75 years ago: Paris Peace Treaties with Nazi allies formally end World War II

Bulgarian invaders in Greece, 1941

On February 10, 1947, the Paris Peace Treaties were signed, defining the position of five states that had aligned themselves with Nazi Germany during the Second World War. Overseen by the Allied powers victorious in the war, the US, Britain, France and the Soviet Union, the Treaties were one of the final international conventions formally ending the conflict, which had concluded almost two years before.

The Treaties were the subject of the 21-nation Paris Peace Conference, held from July 29 to October 15, 1946. The deliberations were bound up with the formation of the United Nations and the new postwar order of international relations. The nations directly affected by the treaties were Italy, Romania, Hungary, Bulgaria and Finland.

Italy lost most of its colonial possessions, including those seized before and during the war. Among them were territories in East Africa and Libya in the north of the continent, as well as the Italian concession in the Chinese city of Tianjin. Italy’s designs on Albania were quashed, with that country’s independence formally recognized. The Dodecanese Islands were returned to Greece and the French border with Italy slightly adjusted in France’s favor. Finland also lost territory, with the treaties upholding the border established in the Winter War of 1940 with the Soviet Union. Romania, Hungary and Bulgaria were also returned to their prewar borders.

The Paris Peace Conference had been held when the Allies were still administering Germany through four separate zones, with a modicum of cooperation between the imperialist powers and the Soviet Union. It was one of the last major international forums to end its deliberations without sharp conflicts between the Soviet Union and the US. By 1947, the Truman administration was pivoting to an aggressive Cold War policy, aimed at asserting US hegemony throughout Europe and internationally.

100 years ago: Dutch arrest Indonesian Communist leader

Tan Malaka

On February 13, 1922, Dutch colonial authorities arrested Tan Malaka, a leader of the PKH, the Communist Union of the Indies (the forerunner of the PKI, Communist Party of Indonesia) for seeking to expand a strike of government pawnbrokers into a general strike of Indonesian workers. The Dutch initially sent Malaka into exile in Timor but later allowed him to go to Holland.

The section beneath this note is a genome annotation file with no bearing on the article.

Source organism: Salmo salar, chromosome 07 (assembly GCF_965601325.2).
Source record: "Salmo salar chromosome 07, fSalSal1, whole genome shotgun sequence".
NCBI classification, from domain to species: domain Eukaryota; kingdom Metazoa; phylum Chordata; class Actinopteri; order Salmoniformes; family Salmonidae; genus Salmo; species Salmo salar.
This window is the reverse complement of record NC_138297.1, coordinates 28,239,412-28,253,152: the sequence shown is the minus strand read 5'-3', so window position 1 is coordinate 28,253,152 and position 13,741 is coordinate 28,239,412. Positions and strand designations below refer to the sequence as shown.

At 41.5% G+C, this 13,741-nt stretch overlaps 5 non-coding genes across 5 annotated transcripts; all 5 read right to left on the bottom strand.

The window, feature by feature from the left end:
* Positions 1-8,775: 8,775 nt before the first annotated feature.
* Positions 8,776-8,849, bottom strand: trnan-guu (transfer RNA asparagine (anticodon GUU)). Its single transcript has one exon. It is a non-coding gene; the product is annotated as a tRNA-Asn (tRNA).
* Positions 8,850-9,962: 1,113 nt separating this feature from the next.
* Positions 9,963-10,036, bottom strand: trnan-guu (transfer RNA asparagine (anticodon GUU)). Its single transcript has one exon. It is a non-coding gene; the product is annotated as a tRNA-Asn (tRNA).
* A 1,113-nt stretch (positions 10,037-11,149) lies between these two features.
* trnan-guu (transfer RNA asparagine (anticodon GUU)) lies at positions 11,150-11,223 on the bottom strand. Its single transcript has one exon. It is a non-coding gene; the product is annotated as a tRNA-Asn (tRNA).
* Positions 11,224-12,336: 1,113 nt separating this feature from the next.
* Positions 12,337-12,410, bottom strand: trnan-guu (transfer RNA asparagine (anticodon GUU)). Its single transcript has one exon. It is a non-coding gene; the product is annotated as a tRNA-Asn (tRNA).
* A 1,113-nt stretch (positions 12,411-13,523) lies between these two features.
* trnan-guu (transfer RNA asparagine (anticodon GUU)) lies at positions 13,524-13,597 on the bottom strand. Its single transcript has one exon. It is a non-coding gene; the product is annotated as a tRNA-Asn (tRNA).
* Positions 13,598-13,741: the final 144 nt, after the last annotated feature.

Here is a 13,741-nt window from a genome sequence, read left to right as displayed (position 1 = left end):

Malaka, the son of a relatively well-to-do employee of Dutch agricultural firms, had studied in Holland from 1914 to 1919, where, under the impact of the 1917 October Revolution, he had begun reading key Marxist works. After his return to Indonesia, Tan Malaka began to teach the children of tea plantation workers and sought to establish independent Indonesian schools. He began writing in left-wing and liberal journals, depicting the conditions of agricultural workers. He contacted the ISDV, the Social Democratic organization in Indonesia founded by Henk Sneevliet, which was to become the PKH in 1920 and affiliate with the Communist International. Malaka also participated in nationalist Islamic organizations and was elected as a part of left-wing slate to the colonial Indonesian parliament.

Tan Malaka joined the PKH in 1921 and became the leader of the Printing Workers Association, playing an important role in the young Indonesian trade union movement. He became chair of the party but sought to permit dual membership between the Communist movement and Islamic nationalist organizations.

During his exile in the Netherlands, Malaka joined the Dutch Communist Party (CPN) and attended the Fourth Congress of the Communist International in Moscow in November 1922, where he proposed collaboration between Pan-Islamism and the Communist movement.

He became a representative of the Comintern in Asia, based in the Philippines, but was disoriented by the increasing Stalinization of the International. An abortive revolution led by the PKI in Indonesia in 1926, inspired by the Comintern and opposed by Malaka, led to a major defeat for the party.

Subsequently Malaka drew further away from the party into bourgeois nationalist politics. He participated in the Indonesia War of Independence against the Dutch and other imperialist powers after 1945 and was executed by a faction of the nationalist government’s military in 1949.